Green companies in need of workers

January 22, 2008 12:00:00 AM PST
As high-tech stocks wither, green business grows. With all this economic turbulence, how is this emerging industry staying immune?

With all the growing anxiety about the Silicon Valley, East Bay officials are asking you to take a closer look at the area they've dubbed "the green corridor."

An area that's home to "environmentally-friendly" companies in need of workers.

Berkeley Mills is a green business because it uses wood that is not harvested by clear cutting, and only one-percent of the land is cut each year.

The manual labor jobs it creates are called green collar jobs.

"I see it growing through all economies. Not just because it's an industry, but because it's a movement," said Gene Agress, CEO Berkeley Mills.

"The study shows that green collar jobs are worth fighting for," said San Francisco State University Professor Raquel Pinderhughes, Ph.D.

A report, unveiled on Tuesday by SFSU professor Raquel Pinderhughes shows Berkeley Mills is one of many green businesses flourishing while the economy is on the brink of a recession.

In fact, 86-percent of the green businesses identified in this report said they were experiencing significant growth.

She says that's because new policies are coming down the pipeline, from global to local levels, mandating change.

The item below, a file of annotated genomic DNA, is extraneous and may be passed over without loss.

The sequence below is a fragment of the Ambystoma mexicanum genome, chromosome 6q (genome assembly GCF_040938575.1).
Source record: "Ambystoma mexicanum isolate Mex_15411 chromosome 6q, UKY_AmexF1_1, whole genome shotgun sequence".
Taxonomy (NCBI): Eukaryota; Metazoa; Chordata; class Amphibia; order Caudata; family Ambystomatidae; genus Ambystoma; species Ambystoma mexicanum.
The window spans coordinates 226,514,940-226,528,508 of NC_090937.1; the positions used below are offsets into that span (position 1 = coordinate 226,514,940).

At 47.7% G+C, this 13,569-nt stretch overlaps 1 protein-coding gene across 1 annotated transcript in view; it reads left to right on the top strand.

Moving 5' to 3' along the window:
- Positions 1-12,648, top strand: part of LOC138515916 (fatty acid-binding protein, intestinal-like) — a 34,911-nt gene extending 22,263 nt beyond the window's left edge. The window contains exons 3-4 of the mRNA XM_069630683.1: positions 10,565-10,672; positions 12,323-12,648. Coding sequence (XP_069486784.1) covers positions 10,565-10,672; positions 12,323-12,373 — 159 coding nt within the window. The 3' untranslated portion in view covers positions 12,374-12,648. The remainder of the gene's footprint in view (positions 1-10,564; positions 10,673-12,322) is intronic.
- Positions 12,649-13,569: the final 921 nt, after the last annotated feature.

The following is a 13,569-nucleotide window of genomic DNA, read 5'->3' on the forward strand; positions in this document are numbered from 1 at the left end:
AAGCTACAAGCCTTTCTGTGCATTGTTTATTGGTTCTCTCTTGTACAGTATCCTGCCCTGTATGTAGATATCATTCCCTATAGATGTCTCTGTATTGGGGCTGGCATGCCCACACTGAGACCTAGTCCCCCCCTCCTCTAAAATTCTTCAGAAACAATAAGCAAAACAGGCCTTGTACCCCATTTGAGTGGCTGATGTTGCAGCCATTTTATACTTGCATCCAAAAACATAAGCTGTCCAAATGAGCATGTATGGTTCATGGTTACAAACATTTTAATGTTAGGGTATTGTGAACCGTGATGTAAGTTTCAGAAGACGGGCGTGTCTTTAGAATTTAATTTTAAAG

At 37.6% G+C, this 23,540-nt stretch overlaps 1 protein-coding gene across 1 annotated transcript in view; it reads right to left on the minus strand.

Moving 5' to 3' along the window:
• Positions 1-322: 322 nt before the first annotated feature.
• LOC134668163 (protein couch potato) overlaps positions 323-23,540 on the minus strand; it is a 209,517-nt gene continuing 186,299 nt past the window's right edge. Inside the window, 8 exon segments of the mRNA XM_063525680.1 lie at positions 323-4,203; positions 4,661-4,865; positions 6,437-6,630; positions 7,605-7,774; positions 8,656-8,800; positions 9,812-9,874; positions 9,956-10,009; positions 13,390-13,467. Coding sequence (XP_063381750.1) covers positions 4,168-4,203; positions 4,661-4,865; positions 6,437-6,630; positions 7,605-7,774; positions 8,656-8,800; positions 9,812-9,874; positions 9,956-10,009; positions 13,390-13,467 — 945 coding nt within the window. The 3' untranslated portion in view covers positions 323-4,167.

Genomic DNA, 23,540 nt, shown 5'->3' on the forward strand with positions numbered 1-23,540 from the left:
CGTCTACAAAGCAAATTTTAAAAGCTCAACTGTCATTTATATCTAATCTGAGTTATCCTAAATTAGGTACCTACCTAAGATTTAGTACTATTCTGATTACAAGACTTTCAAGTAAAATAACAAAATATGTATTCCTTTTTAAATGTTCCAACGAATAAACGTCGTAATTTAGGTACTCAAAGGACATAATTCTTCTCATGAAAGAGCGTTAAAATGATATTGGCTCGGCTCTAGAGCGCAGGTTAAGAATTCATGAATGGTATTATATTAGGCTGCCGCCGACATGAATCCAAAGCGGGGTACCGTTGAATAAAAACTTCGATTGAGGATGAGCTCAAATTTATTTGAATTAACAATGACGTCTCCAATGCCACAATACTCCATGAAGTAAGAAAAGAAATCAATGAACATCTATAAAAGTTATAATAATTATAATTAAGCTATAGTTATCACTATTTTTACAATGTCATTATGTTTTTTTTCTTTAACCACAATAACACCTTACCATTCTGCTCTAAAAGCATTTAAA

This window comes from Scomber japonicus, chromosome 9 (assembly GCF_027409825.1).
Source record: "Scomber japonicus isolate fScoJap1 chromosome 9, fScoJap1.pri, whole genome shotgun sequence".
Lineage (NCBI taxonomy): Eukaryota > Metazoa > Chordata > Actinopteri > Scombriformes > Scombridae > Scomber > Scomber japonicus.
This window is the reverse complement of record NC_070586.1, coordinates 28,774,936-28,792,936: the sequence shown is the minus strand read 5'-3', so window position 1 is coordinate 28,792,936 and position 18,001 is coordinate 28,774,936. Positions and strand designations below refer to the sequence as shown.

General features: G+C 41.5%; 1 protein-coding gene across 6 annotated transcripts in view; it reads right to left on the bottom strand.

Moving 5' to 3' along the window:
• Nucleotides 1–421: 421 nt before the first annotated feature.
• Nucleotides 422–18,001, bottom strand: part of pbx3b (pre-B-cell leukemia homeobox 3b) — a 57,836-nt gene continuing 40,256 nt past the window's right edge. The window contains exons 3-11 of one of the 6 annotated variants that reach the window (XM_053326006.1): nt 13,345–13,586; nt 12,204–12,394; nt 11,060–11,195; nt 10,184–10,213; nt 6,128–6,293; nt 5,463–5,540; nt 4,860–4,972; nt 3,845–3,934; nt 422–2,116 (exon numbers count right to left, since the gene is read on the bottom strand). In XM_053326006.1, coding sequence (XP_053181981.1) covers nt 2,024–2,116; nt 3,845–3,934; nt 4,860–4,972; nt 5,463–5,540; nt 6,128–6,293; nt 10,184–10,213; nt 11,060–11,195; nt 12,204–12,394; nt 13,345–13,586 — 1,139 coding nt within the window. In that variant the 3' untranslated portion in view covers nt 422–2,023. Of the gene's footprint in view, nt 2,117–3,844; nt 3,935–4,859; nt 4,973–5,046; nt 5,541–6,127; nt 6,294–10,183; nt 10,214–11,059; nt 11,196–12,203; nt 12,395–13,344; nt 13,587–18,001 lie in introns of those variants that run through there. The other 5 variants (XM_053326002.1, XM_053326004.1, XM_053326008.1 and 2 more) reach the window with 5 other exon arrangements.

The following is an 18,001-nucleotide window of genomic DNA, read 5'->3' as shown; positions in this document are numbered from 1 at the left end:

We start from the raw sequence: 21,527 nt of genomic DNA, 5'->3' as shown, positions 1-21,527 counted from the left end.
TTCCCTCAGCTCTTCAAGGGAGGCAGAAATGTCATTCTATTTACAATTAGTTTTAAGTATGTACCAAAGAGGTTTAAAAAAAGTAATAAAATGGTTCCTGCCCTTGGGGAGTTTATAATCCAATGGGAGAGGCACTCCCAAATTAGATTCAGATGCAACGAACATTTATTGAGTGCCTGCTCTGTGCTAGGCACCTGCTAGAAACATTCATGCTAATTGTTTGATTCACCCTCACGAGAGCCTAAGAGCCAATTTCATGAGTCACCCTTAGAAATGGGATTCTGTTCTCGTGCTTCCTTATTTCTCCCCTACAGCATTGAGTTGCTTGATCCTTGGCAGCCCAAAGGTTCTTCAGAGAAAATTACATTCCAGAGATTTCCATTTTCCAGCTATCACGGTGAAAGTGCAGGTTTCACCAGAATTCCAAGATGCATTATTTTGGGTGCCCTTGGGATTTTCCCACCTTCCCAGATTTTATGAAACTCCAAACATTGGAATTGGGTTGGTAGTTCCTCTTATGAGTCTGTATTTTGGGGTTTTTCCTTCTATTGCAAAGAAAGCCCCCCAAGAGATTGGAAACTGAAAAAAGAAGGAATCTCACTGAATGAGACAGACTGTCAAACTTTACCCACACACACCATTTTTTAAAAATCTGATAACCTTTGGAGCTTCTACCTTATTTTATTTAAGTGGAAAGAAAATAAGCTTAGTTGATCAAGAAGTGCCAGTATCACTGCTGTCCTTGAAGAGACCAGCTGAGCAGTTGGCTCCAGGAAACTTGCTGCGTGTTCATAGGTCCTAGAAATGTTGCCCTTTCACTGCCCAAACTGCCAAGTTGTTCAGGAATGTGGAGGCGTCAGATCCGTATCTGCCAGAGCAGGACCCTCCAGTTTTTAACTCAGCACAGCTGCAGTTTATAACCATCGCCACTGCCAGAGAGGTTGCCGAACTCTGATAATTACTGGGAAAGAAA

"Every time you have a policy which says to a locality, 'You need to change your behavior' you have to have a set of goods and services in place to change those behaviors in the market," said professor Raquel Pinderhughes.

And that creates more jobs, but 73-percent of green employers say there's a shortage of green collar workers.

"The momentum is there. That's right. But the practical aspects have to be put in place," said Berkeley Mayor Tom Bates.

So Berkeley Mayor Tom Bates, wants to use the report as a foundation to establish more green collar vocational training in high schools, adult education and community colleges.

"We are transitioning into a new green economy," said Bates.

At the Mayor of Richmond's State of the City Address on Tuesday, she noted the importance of new green collar jobs to pull its residents out of poverty.

"It is essential that we assure Richmond youth are trained and ready to receive these forthcoming green collar jobs," said Richmond Mayor Gayle McLaughlin from Richmond.

The green corridor partnership of Berkeley, Oakland, Emeryville and Richmond are already seeking federal funds to ensure it economic strength during hard times.